Yesterday I said I was broken. My Day 6 post from yesterday was superficial and to the point because I was afraid of completely breaking down. The physical exhaustion is numbing. Every muscle in my body hurts. My hands throb from holding a shovel or a trowel all day. My legs are so swollen that I don’t have ankles and I am covered in bruises. There are times in the field that I just can’t physically stand up without help. But the emotional exhaustion is worse. I was once told that my passion would be my greatest success and my greatest downfall. My passion is what keeps me going and drives me to succeed. But it wasn’t really until yesterday that I understood the second part. My passion is what naively leads me to believe that everyone loves the way I do and feels the way I do about being fair and being humble. My passion is what drives me to build and mentor the people around me (students) because I am only a successful teacher if they succeed. My passion is what brings me here to try to give a voice to the invisible and the forgotten. But my passion is what makes my heart heavy when I hear the stories and witness the reality of what is happening here.
Previously Cheneta reflected on the sense of accomplishment migrants might feel once they get all the way to Brooks County. Yesterday we met a woman in the cemetery that was visiting her mother’s grave. She asked what we were doing and told us she worked on a ranch. She said she sees people coming through regularly and they are desperate for food and water. She said she tells them the only thing she can do is call Border Patrol because there’s too many, she can’t help them all. She tells them they will die unless she gets the Border Patrol. Many say they are headed to Houston and want to know how far. She says six hours by car and watches their hearts break as they realize their dream of a better life is likely over. Many ask her to call Border Patrol because they know there is no hope. Others walk into the desert with the passion for a new life burning inside. Those are the ones whose bodies we find.
I am a forensic anthropologist and have worked many crime scenes. Some of them grisly homicides that show the dark side of what one person can do to another. But here it’s different. These deaths aren’t the result of one bad person, they are the result of a dream. They are the result of being born on the wrong side of an imaginary line drawn in the dirt. They are preventable. At the ranch recovery I was in awe of how beautiful the landscape was. The blue sky and big white clouds. I thought about how nice it would be to lay out a blanket and look up at the big beautiful sky and relax. Then it hit me that this was the last thing that individual saw in their lifetime. To this person the blue sky represented oppressive heat and the green grass represented a thorny and dangerous path toward a new life. Something so beautiful to me is in fact killing people in staggering numbers.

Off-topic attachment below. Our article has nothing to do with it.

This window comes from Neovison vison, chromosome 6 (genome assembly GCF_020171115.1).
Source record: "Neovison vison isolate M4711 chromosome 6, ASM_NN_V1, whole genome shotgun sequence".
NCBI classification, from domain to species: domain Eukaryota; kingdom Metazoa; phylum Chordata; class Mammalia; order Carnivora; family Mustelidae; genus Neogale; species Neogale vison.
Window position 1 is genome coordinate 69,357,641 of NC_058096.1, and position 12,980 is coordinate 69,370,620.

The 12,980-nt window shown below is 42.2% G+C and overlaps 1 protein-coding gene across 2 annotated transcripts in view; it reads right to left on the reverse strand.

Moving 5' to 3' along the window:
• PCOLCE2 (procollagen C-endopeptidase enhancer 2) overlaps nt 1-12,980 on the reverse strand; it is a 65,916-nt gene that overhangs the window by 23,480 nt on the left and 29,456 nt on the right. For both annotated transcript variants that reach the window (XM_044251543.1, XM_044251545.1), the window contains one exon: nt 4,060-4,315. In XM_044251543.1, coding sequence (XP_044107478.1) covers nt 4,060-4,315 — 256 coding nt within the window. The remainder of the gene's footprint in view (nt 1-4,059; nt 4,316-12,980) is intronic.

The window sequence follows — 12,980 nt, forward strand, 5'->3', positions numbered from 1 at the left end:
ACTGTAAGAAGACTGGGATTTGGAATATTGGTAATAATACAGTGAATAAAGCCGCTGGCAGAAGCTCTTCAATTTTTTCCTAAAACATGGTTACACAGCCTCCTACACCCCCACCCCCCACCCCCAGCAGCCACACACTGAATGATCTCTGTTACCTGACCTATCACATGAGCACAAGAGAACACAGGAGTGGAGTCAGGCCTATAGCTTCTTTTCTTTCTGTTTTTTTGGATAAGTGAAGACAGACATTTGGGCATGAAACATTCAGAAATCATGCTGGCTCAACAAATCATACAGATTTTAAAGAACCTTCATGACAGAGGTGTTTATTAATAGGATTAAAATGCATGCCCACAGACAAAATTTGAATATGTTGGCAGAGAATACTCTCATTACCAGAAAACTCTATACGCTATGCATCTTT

Today I watched as the media that came to talk about the mistreatment of these individuals during life disrespect them during death. They interrupted our work, attempted to put tripods and equipment in the holes we were digging and in effect exploited and sensationalized them. I wondered how they could report on this story without really feeling it. That was almost my breaking point. I had to walk away. I ran into Chief Benny. He deals with this issue everyday. He told me it was OK to cry and that I needed to or I would break. He said there are days that he reaches his breaking point and that it’s natural with what we see here. But he told me I needed to pull it together and lead my team through the day because so many people were relying on me. I have had the utmost respect for Chief Benny since the day I met him. I didn’t think I could respect him any more, but today that level of respect went even higher. He is a smart man and I took his advice. I walked back to the grid and went back to work.
I went back and forth on whether I should post this. If it was too much about me or too heavy. But I decided to do it because I see other people at the cemetery breaking and I want them to know it’s OK. I want to tell them it’s OK to cry. Just like Chief Benny told me.